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PNS Daily News - December 12, 2019 


A House Committee begins debate on articles of impeachment; Washington state is set to launch a paid family, medical leave program; advocates for refugees say disinformation clouds their case; and a new barrier to abortion in Kentucky.

2020Talks - December 12, 2019 


Today’s the deadline to qualify for this month’s debate, and entrepreneur Andrew Yang made it - the only non-white candidate who’ll be on stage. Plus, former Secretary Julián Castro questions the order of primary contests.

ND Judge Says New Toxic Rules Meeting Can Go Forward

In 2014, about 200 industrial-sized garbage bags full of oil production waste were found in an abandoned gas station in Noonan, ND. (Dakota Resource Council)
In 2014, about 200 industrial-sized garbage bags full of oil production waste were found in an abandoned gas station in Noonan, ND. (Dakota Resource Council)
August 1, 2016

BISMARCK, N.D. – After North Dakota's Health Council approved new toxic waste rules during what turned out to be an illegal public meeting last year, environmental groups are urging concerned residents to weigh in at a do-over meeting next Tuesday.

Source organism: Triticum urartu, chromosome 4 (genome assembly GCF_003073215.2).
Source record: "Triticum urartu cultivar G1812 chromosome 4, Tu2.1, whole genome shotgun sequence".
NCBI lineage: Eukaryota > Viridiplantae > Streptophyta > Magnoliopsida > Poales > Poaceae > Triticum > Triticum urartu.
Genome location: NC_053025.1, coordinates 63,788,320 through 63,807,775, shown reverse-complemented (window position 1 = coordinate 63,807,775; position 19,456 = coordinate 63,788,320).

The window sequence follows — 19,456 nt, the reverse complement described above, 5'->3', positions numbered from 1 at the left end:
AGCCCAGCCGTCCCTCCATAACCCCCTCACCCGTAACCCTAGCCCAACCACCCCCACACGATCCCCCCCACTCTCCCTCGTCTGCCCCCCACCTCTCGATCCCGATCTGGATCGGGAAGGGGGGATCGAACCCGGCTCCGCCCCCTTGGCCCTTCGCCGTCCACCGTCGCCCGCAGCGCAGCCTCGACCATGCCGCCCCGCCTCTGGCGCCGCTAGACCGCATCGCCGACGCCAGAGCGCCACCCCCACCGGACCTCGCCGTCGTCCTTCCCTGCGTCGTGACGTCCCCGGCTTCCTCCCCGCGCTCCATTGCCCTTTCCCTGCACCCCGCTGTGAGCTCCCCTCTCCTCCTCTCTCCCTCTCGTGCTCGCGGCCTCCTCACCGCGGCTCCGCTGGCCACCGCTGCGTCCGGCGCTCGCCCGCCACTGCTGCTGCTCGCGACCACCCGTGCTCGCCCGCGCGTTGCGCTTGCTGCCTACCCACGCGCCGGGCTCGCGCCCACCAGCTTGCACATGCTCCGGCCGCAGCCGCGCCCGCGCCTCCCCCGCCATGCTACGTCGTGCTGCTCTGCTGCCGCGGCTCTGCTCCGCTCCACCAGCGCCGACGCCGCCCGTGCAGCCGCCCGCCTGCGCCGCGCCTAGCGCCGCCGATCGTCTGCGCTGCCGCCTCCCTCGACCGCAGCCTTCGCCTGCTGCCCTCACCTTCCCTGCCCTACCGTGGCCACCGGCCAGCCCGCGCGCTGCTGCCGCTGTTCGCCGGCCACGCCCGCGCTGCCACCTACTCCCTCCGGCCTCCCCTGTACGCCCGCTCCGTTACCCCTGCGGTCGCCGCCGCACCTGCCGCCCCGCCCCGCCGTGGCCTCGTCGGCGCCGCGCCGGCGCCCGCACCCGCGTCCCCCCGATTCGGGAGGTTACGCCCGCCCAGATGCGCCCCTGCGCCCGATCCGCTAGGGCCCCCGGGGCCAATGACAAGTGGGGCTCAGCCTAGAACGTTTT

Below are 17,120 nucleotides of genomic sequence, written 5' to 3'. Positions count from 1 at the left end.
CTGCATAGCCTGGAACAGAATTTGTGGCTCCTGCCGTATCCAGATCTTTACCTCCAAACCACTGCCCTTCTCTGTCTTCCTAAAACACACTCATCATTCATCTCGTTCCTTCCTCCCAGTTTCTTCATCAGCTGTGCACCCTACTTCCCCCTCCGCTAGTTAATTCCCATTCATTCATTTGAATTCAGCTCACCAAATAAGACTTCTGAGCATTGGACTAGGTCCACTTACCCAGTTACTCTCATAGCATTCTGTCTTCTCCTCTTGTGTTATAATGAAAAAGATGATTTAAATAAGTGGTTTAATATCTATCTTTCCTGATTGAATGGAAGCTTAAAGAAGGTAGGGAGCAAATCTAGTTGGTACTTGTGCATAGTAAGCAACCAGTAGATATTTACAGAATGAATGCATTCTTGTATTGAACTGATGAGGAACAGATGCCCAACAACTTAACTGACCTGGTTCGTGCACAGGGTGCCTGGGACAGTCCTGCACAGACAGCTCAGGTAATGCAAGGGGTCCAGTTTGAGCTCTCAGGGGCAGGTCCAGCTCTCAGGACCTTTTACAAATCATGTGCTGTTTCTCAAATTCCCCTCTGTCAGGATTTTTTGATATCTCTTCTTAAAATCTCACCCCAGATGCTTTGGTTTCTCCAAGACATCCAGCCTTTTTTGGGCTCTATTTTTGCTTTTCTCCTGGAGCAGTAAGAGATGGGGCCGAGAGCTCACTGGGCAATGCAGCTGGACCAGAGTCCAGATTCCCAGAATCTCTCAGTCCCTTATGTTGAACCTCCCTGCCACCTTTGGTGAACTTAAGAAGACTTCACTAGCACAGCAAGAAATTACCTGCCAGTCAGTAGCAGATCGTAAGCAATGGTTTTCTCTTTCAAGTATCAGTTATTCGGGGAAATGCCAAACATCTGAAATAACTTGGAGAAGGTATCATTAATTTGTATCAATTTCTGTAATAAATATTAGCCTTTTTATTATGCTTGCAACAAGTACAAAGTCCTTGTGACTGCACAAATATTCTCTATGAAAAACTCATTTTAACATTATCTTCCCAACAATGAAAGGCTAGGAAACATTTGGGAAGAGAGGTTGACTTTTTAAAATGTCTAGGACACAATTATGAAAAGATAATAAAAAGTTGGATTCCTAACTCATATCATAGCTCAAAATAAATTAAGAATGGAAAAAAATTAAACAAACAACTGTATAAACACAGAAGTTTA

Groups including the Dakota Resource Council are arguing in court that the state overstepped its bounds by not making public a meeting where controversial new radioactive waste disposal rules were set.

And local residents, including JoAnn Marsh of Dunn County, say the public should have a say in how oilfield waste could potentially be stored in more than a dozen North Dakota landfills.

"We're advocating that landowners have more of a voice concerning how industrial waste landfills are permitted,” she states. “And I understand that the waste has to be dealt with, but that's not our waste. That is the responsibility of oil companies."

Last week, a district judge denied the Health Council's request to shut the meeting down.

The new oil and gas drilling waste rules went into effect at the beginning of this year, which raised the radioactivity limit from five to 50 picocuries. So far, no permits have been issued under the new limits.

Marsh argues that a large jump in the radioactive threshold could pose safety concerns for people who live or work near the landfills where the waste will be stored.

"This is ranching and farming country,” she points out. “And I can honestly say we have nothing against the oil companies, but things have to be done responsibly. And we want to make sure going forward that the environment that we're living in is safe."

The revised meeting will take place at 9 a.m. Aug. 9 in the Pioneer Room at the state Capitol.


Brandon Campbell, Public News Service - ND